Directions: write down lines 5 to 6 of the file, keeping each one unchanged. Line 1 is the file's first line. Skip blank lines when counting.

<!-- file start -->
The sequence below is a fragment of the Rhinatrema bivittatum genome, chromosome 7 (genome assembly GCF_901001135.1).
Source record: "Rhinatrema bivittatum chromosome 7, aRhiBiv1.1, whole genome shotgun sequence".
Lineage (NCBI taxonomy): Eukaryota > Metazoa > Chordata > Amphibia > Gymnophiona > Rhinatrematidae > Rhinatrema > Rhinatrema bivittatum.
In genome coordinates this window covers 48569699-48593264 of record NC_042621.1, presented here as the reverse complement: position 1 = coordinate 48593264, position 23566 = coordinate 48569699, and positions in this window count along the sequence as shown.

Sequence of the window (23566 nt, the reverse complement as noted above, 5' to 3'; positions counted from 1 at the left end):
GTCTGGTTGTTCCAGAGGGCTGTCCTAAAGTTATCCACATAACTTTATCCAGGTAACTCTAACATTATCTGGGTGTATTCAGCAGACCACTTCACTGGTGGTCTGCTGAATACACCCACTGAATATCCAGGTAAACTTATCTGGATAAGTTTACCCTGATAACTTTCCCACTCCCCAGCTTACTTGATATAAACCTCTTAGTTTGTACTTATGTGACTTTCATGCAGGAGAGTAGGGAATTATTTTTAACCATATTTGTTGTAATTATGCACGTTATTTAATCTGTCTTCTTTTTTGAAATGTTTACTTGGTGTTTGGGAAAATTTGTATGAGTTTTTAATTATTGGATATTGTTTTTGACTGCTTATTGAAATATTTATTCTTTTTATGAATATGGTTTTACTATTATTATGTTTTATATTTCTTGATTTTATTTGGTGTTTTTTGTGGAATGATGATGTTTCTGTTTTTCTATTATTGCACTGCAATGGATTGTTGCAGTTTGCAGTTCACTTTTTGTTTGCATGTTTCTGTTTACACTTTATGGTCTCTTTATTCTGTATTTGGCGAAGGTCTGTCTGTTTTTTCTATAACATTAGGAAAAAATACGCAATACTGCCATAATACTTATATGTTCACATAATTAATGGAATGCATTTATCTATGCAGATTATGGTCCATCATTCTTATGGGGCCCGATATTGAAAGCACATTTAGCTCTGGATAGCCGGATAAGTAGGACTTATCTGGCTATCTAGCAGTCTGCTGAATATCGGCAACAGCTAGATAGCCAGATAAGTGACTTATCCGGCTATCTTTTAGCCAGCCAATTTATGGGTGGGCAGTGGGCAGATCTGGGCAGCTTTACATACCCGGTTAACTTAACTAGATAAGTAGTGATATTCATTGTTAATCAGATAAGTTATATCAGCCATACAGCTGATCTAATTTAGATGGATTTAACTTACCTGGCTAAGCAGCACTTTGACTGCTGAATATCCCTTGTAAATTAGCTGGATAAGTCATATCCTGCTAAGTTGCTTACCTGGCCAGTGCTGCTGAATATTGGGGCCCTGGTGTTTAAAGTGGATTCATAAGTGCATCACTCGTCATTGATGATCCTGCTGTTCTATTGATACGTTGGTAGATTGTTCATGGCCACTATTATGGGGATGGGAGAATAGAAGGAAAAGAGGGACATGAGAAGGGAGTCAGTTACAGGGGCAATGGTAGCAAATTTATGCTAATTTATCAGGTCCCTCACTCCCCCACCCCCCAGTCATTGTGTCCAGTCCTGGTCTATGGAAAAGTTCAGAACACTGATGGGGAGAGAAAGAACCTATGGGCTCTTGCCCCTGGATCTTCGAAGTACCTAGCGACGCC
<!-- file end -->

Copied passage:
Sequence of the window (23566 nt, the reverse complement as noted above, 5' to 3'; positions counted from 1 at the left end):
GTCTGGTTGTTCCAGAGGGCTGTCCTAAAGTTATCCACATAACTTTATCCAGGTAACTCTAACATTATCTGGGTGTATTCAGCAGACCACTTCACTGGTGGTCTGCTGAATACACCCACTGAATATCCAGGTAAACTTATCTGGATAAGTTTACCCTGATAACTTTCCCACTCCCCAGCTTACTTGATATAAACCTCTTAGTTTGTACTTATGTGACTTTCATGCAGGAGAGTAGGGAATTATTTTTAACCATATTTGTTGTAATTATGCACGTTATTTAATCTGTCTTCTTTTTTGAAATGTTTACTTGGTGTTTGGGAAAATTTGTATGAGTTTTTAATTATTGGATATTGTTTTTGACTGCTTATTGAAATATTTATTCTTTTTATGAATATGGTTTTACTATTATTATGTTTTATATTTCTTGATTTTATTTGGTGTTTTTTGTGGAATGATGATGTTTCTGTTTTTCTATTATTGCACTGCAATGGATTGTTGCAGTTTGCAGTTCACTTTTTGTTTGCATGTTTCTGTTTACACTTTATGGTCTCTTTATTCTGTATTTGGCGAAGGTCTGTCTGTTTTTTCTATAACATTAGGAAAAAATACGCAATACTGCCATAATACTTATATGTTCACATAATTAATGGAATGCATTTATCTATGCAGATTATGGTCCATCATTCTTATGGGGCCCGATATTGAAAGCACATTTAGCTCTGGATAGCCGGATAAGTAGGACTTATCTGGCTATCTAGCAGTCTGCTGAATATCGGCAACAGCTAGATAGCCAGATAAGTGACTTATCCGGCTATCTTTTAGCCAGCCAATTTATGGGTGGGCAGTGGGCAGATCTGGGCAGCTTTACATACCCGGTTAACTTAACTAGATAAGTAGTGATATTCATTGTTAATCAGATAAGTTATATCAGCCATACAGCTGATCTAATTTAGATGGATTTAACTTACCTGGCTAAGCAGCACTTTGACTGCTGAATATCCCTTGTAAATTAGCTGGATAAGTCATATCCTGCTAAGTTGCTTACCTGGCCAGTGCTGCTGAATATTGGGGCCCTGGTGTTTAAAGTGGATTCATAAGTGCATCACTCGTCATTGATGATCCTGCTGTTCTATTGATACGTTGGTAGATTGTTCATGGCCACTATTATGGGGATGGGAGAATAGAAGGAAAAGAGGGACATGAGAAGGGAGTCAGTTACAGGGGCAATGGTAGCAAATTTATGCTAATTTATCAGGTCCCTCACTCCCCCACCCCCCAGTCATTGTGTCCAGTCCTGGTCTATGGAAAAGTTCAGAACACTGATGGGGAGAGAAAGAACCTATGGGCTCTTGCCCCTGGATCTTCGAAGTACCTAGCGACGCC